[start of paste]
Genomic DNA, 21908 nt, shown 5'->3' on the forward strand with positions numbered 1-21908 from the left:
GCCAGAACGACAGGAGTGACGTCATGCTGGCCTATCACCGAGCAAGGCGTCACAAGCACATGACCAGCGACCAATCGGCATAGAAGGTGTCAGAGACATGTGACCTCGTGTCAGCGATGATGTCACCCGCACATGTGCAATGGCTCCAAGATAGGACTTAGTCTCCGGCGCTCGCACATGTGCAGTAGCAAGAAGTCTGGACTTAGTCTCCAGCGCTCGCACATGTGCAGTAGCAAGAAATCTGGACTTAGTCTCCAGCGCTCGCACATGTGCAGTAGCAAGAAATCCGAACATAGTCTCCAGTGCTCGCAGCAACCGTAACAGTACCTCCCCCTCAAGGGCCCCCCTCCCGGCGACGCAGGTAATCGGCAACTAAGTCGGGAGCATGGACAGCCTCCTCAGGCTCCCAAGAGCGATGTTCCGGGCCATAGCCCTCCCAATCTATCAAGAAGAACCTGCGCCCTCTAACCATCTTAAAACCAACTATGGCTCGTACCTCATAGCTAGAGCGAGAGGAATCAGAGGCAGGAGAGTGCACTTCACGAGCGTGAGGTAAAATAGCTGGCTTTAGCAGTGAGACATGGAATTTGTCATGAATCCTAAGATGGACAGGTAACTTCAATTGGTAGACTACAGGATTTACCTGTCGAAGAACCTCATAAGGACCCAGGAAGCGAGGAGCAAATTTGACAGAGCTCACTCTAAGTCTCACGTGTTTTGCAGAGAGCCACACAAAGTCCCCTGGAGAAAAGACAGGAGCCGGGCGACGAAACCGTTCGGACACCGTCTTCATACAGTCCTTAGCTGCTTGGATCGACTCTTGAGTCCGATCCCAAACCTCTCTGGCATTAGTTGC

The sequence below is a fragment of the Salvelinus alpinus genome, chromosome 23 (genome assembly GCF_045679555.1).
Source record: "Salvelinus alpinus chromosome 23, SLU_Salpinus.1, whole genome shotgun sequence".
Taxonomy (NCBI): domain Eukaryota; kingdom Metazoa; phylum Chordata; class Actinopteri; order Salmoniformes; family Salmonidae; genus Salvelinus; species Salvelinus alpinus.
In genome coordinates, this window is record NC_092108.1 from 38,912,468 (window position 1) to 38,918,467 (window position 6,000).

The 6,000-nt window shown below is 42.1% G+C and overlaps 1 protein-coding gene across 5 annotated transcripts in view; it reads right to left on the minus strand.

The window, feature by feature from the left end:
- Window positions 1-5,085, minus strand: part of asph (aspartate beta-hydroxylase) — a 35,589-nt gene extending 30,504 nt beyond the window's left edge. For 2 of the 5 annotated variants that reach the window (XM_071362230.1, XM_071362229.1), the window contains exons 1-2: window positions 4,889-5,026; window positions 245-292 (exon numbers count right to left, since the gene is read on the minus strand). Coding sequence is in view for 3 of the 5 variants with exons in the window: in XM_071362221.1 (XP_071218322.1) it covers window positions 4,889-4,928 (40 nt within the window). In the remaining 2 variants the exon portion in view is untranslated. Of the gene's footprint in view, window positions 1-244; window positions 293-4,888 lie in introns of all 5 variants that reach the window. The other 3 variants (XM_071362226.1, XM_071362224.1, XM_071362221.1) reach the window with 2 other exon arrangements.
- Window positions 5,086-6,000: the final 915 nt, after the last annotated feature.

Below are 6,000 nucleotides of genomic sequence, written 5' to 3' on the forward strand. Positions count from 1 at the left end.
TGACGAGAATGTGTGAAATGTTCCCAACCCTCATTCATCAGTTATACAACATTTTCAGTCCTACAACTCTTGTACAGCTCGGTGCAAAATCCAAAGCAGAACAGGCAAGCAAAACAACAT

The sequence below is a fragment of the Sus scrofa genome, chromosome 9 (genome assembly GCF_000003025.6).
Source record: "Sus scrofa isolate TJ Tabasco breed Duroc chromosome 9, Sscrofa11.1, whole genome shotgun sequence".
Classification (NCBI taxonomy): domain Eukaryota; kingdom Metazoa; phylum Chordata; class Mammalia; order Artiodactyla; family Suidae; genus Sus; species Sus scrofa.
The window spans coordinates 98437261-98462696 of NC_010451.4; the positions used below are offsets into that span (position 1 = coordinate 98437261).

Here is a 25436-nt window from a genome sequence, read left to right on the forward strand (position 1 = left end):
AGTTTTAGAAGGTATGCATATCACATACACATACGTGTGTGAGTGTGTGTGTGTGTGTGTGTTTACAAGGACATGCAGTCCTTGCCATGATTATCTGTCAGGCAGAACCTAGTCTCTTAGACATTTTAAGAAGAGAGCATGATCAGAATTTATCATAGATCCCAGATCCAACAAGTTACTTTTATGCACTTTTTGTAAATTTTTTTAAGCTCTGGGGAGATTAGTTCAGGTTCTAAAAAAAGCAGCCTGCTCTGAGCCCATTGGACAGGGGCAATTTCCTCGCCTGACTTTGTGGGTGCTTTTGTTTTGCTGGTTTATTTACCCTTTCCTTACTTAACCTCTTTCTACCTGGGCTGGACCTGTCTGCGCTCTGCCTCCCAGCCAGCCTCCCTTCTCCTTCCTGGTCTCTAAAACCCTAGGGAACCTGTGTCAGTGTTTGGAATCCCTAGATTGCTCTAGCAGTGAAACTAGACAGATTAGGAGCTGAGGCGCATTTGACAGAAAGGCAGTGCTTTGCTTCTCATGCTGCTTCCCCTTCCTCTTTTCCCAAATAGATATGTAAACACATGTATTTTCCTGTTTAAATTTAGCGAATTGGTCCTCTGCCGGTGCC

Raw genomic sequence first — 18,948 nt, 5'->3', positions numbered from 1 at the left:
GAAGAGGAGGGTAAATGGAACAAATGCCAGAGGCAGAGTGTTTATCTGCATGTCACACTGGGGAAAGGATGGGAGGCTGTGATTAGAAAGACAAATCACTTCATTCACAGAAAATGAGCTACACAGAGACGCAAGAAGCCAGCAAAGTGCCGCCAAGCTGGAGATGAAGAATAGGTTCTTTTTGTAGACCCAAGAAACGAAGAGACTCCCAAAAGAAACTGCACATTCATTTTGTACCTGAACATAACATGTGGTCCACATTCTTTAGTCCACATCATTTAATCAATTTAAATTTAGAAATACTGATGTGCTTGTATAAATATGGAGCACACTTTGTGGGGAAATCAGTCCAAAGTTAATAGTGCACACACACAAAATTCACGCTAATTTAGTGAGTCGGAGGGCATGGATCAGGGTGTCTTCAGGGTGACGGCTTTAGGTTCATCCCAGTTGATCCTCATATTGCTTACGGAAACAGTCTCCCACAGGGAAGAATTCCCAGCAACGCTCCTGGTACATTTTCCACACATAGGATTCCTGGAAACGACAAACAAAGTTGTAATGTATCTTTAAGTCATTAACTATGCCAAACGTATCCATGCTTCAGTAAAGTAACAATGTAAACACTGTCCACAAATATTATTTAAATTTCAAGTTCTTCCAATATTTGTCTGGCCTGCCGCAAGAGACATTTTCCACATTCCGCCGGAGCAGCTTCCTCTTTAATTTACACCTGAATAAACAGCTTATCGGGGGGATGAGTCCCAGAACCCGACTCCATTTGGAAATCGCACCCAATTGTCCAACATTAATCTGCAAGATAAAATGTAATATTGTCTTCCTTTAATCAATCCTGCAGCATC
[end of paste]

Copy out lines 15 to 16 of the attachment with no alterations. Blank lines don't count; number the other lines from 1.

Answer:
Classification (NCBI taxonomy): domain Eukaryota; kingdom Metazoa; phylum Chordata; class Mammalia; order Artiodactyla; family Suidae; genus Sus; species Sus scrofa.
The window spans coordinates 98437261-98462696 of NC_010451.4; the positions used below are offsets into that span (position 1 = coordinate 98437261).